#1
Basically, what good lessons/books can I print off and look at whilst I'm having my lunch break at work? Obviously I won't have my guitar there so it needs to cover that.

Theory wise, I only know bits and bobs. Cheers.
Yamaha Pacifica 112j
Marshall JCM 100DSL
Custom 2x12 G12H Extension Cab

Nevermind.........
#2
music theory for dummies. it has some guitar chords in the back, and covers just about everything

there's also guitar tech books you could look for if you were into that
#3
I would recommend reading any amp/stompbox/multieffects manual you might have laying around. This may or may not anwser your question, I reckon. But it is no less a good tip. That's what I've been up to these days, and im learning quite a lot.

unrelated: yay first comment ever
#4
get a mini strat and a pocket amp
Epiphone Les Paul Standard Limited Edition Worn cherry

Peavey Vypyr 30
#5
Quote by lan3y
get a mini strat and a pocket amp


Hah, I wish man lol!!

Is there anything on this site anyone can point to me to print off?


Quote by rturo88
I would recommend reading any amp/stompbox/multieffects manual you might have laying around. This may or may not anwser your question, I reckon. But it is no less a good tip. That's what I've been up to these days, and im learning quite a lot.

unrelated: yay first comment ever


And a good comment at that, I need to learn my effects board. Thankya
Yamaha Pacifica 112j
Marshall JCM 100DSL
Custom 2x12 G12H Extension Cab

Nevermind.........
#6
If you want some easy to read theory I have written up, basic theory for lead guitarists, it is fairly easy to understand and it's only 5 pages long with diagrams of the fretboard.

If your interested I'll email it to you I'm whatever format you can open here's my email
danirv81@yahoo.com.au
#7
Yeah I'd appreciate that, can you send it to then I can open it up at work. Ta
Yamaha Pacifica 112j
Marshall JCM 100DSL
Custom 2x12 G12H Extension Cab

Nevermind.........
Last edited by vacant_pistol at Sep 15, 2012,
#9
Quote by kaneorsomething
I tend to do hand stretches a bunch when I'm on the bus etc?

You must look OCD as ****.

Definately read up on the electrics, that's what i do. I can't learn anything theory-wise without a guitar in front of me, but eh.
Horseness is the whatness of allhorse.
We are all Neil Lennon
UG GT5 group
#10
I stretch my hands all the time too. I don't care what I look like.

Another thing I do a lot is I tap along to any beats I'm listening to. Could be just tapping your foot along to the beat, or you could try and replicate the feel.
#11
It's actually really hard to get to terms with the theory if you don't have your guitar (or a piano, which is a bit easier to learn theory with) near you.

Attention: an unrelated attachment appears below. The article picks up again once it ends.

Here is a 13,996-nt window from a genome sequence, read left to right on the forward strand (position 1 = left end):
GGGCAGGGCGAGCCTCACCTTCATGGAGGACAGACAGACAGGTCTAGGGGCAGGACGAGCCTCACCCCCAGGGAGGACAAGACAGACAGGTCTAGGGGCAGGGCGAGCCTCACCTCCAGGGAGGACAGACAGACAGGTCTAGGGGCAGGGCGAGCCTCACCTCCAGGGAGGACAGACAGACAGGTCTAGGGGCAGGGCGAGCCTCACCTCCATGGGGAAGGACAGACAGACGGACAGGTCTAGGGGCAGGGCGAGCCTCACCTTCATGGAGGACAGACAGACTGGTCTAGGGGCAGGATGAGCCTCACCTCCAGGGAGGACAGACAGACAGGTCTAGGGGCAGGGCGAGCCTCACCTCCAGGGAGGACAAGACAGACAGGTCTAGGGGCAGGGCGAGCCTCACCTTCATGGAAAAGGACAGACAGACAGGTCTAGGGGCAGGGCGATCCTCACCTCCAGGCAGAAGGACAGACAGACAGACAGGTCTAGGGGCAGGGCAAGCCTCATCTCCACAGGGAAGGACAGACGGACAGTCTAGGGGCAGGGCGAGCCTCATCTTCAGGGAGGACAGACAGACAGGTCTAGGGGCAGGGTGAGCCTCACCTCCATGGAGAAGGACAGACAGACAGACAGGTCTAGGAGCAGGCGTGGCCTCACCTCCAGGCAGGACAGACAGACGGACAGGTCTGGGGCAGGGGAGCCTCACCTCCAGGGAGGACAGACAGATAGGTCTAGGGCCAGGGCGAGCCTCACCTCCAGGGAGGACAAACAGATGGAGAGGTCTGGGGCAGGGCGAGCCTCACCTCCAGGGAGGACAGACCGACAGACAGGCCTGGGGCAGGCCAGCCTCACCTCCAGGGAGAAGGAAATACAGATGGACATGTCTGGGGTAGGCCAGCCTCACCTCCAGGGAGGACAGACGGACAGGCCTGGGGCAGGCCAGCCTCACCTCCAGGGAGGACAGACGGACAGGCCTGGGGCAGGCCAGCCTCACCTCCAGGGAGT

But yeah, read at work, try it out when you get home, the books mentioned above are probably superb.
#12
Guitar Exercises for Dummies is also a brilliant book - memorising a few scales for later is always productive.

Trouble is if you havent got a guitar at hand it makes you wanna play so badly
Guitars
Ibanez RG350MYE
Yamaha Pacifica 012
Tanglewood Evo Exotic TSF CE XFM


Amps
Vox Night Train w/ V112NT
Vox Valvetronix VT30


GAS List
MIA Strat
Schecter Blackjack ATX C-7
Diezel VH4



"Negative, I am a meat popsicle"
#13
Quote by barfrog

Trouble is if you havent got a guitar at hand it makes you wanna play so badly


I hate it when that happens... it makes me wanna run out and find someone playing an acoustic.

This sig is colored just to annoy the UG classic users.

Trying to think of witty things to put in my sig. Message if you have ideas.
#14
I like to go through single string alternate picking patterns (pick hand) when nobody was around. The hand stretched thing too.

Everyone thinks I'm nuts...
"If you're looking for me,
you better check under the sea,
because that's where you'll find me..."
#15
If you have paper, draw yourself the fretboard and start memorizing each note on the fretboard. You can also draw yourself a music sheet and learn each note's position on the sheet. You can attempt to quiz yourself on interval knowlege, don't even need a peice of paper for this "Okay, the minor 3rd to a A# is a what?" for example. You can even try building chords like this as practice, again don't even need a sheet of paper, "What are the notes to a Csus4 chord?" for example. You can try to remember scales based on notes in the scale instead of shapes like you may, or may not be used to, "What are the notes in a C# Major scale?".

Hopefully I didn't state stuff to practice you area already very familiar with, and hope this helps.
Last edited by Dragonblood21 at Jun 22, 2010,
#17
Best thing to do is mentally do ear training. Write riffs and solos in your head, figure out how you'd play em. Try and remember riffs accurately and figure them out. When you get home, try it all out on your guitar.

Seriously cannot recommend it enough. Hand stretches are also a good idea!